At the heart of the campaign is a pledge collection system on CfD's website. People who live in marginals can go to the website, type in their postcode and a page comes up where they can pledge on line. They tick the box, enter their name and address, press enter and their pledges are registered and counted. Public dissatisfaction with the political system is deep and widespread, people know it has failed them, and CfD believe that once we are news tens of thousands of people will go to the website, pledge on line and the campaign will be won. It's simple and incredibly powerful.
The local campaigns are fully prepared. The leaflets, banners, displays and booklets that will be needed by local groups are already done, although more work will be done on banners and posters as ideas are developed. Training packs for our door to door pledge collection teams are complete. They include sections on our strategy and tactics so that our teams know where they fit into the campaign and full instructions on our canvassing procedure. This procedure has been developed and tested in canvassing experiments in Wales.
The presentations given to the public have also been developed and refined at several meetings.
A typical constituency campaign would aim to collect 3000 pledges, far in excess of the number needed to control the outcome of the election in that seat. Pledges from 50% of households can be expected in door to door campaigning, each household pledging averaging two pledges. In addition to this a high rate of recruitment can be expected. This means that our teams have to visit 3000 households. We expect to have at least 100 volunteers per constituency, working in pairs, far less than are needed for a normal party campaign. Each pair of volunteers need to visit 60 households. Half of them will say no, leaving 30 households to be followed up. Volunteers can work on their own doorstep, covering the streets they live in minimising the amount of work they need to do. This takes about two evenings of about two hours each between seven and nine.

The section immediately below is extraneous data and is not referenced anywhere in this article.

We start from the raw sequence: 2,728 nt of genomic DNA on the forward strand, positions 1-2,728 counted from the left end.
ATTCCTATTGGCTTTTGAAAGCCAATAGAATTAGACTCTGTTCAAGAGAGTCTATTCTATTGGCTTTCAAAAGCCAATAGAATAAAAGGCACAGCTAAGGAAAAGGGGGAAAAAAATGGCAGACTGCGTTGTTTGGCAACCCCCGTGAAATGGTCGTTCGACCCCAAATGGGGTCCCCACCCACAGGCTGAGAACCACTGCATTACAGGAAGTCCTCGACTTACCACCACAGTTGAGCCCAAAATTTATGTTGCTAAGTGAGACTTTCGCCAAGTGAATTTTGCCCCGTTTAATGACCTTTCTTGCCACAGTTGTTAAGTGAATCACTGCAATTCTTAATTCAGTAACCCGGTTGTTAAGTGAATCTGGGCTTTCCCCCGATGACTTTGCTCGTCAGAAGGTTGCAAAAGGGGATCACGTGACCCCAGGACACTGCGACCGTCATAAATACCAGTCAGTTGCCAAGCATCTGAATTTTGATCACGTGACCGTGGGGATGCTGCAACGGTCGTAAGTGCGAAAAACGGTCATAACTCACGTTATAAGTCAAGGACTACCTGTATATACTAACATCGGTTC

Because of the relatively small amount of work needed we can afford to put a great deal of care into getting pledges from each household. The process is started with a letter written to the individual householders by name, names being obtained from the electoral register. The envelope has the name of the occupiers handwritten on it and is delivered by hand. This work can be done by volunteers who do not wish to canvass, and it takes about an hour to prepare 100 letters and envelopes. After the letter there is a follow up visit and those interested in the campaign are given leaflets and booklets telling them more about the project. Sometimes people have had a look at the website and are ready to sign pledges on the first visit, others prefer to have a look through the booklets. A second visit is made and pledges are collected. This is also a good time to recruit new supporters.
The canvassing effort would be accompanied by talks and meetings in the area, several constituencies in the area being targeted in the same week to ensure good local press coverage. Paradoxically this coverage would probably lead to all the pledges needed being collected over the internet, but unless you run the ground campaign you don't get the coverage. It is intended that each area will have it's own full time coordinator.
The cost of a constituency campaign is £2000. This covers letters, leaflets and booklets the main cost being the booklets. This is equivalent to 80 supporters making a £25 donation. It is anticipated that each local coordinator working on a three month contract would cost around £7,000 to pay and equip, and would cover anything from two to five constituencies. This would be the equivalent of 320 supporters donating £25.
The local campaigns are the key to winning. Once we have proved that these will work or are working CfD has won because of the media attention it will get.